The UK represents the highest sales of TTs in any market in the world, including Germany. Audi UK PR boss Jon Zammet puts this down to the high level of spec that is offered on the UK models. The key focus with the new TT was, though, to reduce the car’s weight which the engineers have done a fantastic job of, making the TT miles better than its competitors in this respect.
The sophisticated head lights stay on bright, and dip automatically when another vehicle approaches. An interesting feature was Audi’s revolutionary high-tech binnacle, the ‘virtual cockpit’, which can be adapted to display its contents, as the driver wants it. This fully digital display incorporates the satnav as well, bringing this and other vital information directly into the driver’s line of sight making it unnecessary to glance over to the centre console any longer.
Available at the UK launch were the 2-litre TFSI petrol engine, 2-litre Ultra TDI, and the 2-litre quattro petrol model. Of these three, the 2-litre quattro model was understandably the pick of the bunch, driven through Audi’s legendary DSG ‘box, although this is now called the S tronic gearbox.
The 2-litre Ultra diesel model (6-speed manual) is the model that Audi is expecting to be its best selling TT model. Developing an impressive 184PS, this car is comfortable, taught, predictable and light to drive. The ‘Ultra’ tag points to the model’s lightweight credentials, as electric seats here are an optional extra. The 2.0 TFSI petrol engine produces 230PS and having become used to the performance and torque qualities of Audi’s diesel technology, the petrol model was refreshingly sparky. The 2-litre quattro was, as mentioned, the model that was the most popular on the day.
In some ways it is becoming harder to praise the ride of any of Audi’s models because they are all so good that they have set the bar for other manufacturers to follow. One thing is for certain, with Audi having invested in this new model and by launching the one-make series in 2015, the TT is going to be around for many years yet.
TT cup 2015
Starting in 2015, Audi will launch another one-make cup in Germany, the Audi Sport TT Cup, following the successful introduction of the Audi R8 LMS Cup in Asia. The racing version of the new Audi TT with a weight of only 1125kg delivers 228kW (310bhp). By means of a so called push-to-pass function, the output of the 2-litre TFSI engine can be briefly boosted by 22kW (30bhp). The 4-cylinder TFSI and the six-speed S tronic adopted from the production model have remained almost unchanged. An active differential that is electronically variable from the cockpit ensures optimal traction at the front axle.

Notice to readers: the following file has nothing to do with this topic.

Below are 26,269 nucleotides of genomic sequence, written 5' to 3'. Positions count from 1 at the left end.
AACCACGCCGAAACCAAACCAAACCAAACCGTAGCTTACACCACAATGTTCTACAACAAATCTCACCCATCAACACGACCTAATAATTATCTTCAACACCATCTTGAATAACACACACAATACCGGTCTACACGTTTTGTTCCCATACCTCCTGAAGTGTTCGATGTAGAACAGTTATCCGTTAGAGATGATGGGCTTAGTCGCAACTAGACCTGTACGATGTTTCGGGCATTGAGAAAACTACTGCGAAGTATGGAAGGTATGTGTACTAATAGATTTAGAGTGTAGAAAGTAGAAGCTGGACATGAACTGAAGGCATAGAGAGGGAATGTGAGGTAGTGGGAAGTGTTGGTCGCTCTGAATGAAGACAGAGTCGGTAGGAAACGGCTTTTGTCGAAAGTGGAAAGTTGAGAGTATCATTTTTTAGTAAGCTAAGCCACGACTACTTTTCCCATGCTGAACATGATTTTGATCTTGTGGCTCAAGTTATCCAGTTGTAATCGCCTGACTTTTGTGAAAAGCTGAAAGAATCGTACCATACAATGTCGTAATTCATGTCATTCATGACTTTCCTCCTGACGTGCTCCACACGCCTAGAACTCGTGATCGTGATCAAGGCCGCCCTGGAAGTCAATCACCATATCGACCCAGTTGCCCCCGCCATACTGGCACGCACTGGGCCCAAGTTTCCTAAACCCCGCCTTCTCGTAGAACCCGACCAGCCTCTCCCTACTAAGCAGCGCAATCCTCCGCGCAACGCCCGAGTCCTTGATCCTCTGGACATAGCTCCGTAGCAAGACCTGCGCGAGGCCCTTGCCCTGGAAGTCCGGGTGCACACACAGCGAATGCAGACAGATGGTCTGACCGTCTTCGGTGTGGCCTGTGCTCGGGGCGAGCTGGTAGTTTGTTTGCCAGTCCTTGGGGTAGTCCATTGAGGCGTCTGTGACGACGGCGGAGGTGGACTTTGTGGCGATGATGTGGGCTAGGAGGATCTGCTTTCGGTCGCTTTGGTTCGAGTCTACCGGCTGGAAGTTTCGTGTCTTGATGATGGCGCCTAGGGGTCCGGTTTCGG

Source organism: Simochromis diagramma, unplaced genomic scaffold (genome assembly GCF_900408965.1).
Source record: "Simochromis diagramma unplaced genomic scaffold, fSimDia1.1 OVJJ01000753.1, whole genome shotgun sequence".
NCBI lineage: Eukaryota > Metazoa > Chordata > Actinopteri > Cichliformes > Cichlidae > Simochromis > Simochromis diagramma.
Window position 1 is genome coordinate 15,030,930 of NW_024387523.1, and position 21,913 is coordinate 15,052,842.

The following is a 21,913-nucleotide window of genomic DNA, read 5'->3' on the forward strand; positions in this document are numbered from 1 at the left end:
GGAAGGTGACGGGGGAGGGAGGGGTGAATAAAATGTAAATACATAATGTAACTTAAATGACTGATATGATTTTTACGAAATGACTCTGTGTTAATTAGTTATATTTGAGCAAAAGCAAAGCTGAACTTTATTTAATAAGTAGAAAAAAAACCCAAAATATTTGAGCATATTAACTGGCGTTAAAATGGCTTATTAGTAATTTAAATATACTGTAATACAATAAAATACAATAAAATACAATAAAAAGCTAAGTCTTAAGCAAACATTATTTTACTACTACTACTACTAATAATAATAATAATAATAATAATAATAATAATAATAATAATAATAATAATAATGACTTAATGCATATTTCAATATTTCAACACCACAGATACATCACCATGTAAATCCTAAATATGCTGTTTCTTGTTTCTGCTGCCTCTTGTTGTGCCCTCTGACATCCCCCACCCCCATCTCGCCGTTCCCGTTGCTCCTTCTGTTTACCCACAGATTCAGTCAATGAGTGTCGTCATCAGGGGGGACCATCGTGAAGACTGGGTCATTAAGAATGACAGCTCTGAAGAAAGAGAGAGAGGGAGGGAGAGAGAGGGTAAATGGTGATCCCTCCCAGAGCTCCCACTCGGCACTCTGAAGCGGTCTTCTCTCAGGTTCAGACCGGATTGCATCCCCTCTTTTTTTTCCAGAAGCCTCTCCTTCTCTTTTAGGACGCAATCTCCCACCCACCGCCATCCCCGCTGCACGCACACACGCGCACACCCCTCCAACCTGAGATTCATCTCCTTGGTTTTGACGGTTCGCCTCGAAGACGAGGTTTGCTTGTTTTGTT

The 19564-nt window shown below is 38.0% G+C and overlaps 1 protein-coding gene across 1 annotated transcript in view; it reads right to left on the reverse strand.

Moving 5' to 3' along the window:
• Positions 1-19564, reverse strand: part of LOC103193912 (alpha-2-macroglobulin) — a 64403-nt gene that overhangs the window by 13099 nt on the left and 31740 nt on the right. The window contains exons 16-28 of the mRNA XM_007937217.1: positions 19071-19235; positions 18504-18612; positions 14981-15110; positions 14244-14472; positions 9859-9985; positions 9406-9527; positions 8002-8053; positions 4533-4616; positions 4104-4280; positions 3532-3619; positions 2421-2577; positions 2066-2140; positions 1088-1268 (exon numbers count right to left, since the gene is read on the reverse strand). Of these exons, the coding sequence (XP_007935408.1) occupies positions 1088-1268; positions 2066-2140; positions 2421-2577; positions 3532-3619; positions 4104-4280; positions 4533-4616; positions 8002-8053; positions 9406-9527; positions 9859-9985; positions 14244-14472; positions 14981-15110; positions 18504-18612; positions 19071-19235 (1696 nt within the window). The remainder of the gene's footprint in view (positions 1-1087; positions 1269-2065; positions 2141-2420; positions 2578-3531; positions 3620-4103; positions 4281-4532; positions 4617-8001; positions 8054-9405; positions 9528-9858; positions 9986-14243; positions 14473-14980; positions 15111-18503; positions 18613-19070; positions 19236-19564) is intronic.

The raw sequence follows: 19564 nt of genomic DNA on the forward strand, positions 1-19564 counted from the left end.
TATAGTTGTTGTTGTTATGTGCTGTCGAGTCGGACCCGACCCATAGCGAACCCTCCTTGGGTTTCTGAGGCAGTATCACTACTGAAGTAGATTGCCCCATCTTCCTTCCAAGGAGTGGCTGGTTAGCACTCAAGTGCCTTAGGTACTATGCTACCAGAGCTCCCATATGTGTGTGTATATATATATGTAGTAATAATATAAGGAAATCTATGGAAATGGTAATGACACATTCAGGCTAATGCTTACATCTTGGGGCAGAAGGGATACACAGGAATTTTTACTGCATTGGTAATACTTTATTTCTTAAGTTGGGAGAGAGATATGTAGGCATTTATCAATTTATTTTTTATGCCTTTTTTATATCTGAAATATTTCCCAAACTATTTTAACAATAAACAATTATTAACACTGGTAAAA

The winner of the new Audi Sport TT Cup series in 2015 can look forward to receiving support in Audi’s successful GT3 sports car program, with promotion to the DTM or the WEC Audi team another possible dream for some. “The Audi R8 LMS in 2008 was the first race car we specifically developed for use by customer teams. With the Audi Sport TT Cup, quattro GmbH is now also offering the opportunity to enter racing with Audi,” Dr. Wolfgang Ullrich, Head of Audi Motorsport revealed.
In some ways, the extreme rainfall, which over three days had dumped a month’s worth of rain over western Scotland, provided excellent but testing driving conditions for the new TT. The Scots have a word for these grey, rainy conditions – ‘drech’ – and this seemed to sum up the dreary conditions perfectly.
A land slip and the extreme conditions scuppered plans to have the opportunity of driving up a hill climb route with Audi rally legend Hannu Mikkola. Swallowing that disappointment, difficult as it was, allowed further time behind the wheel of each model around the local roads, which was no bad thing. That old adage of ‘first is best’ is never far away from the lips of many when comparing the 1998 TT with the new model, but this 2014 TT is one mean machine. The best way to find out, is to test drive one yourself.
Written by: Glen Smale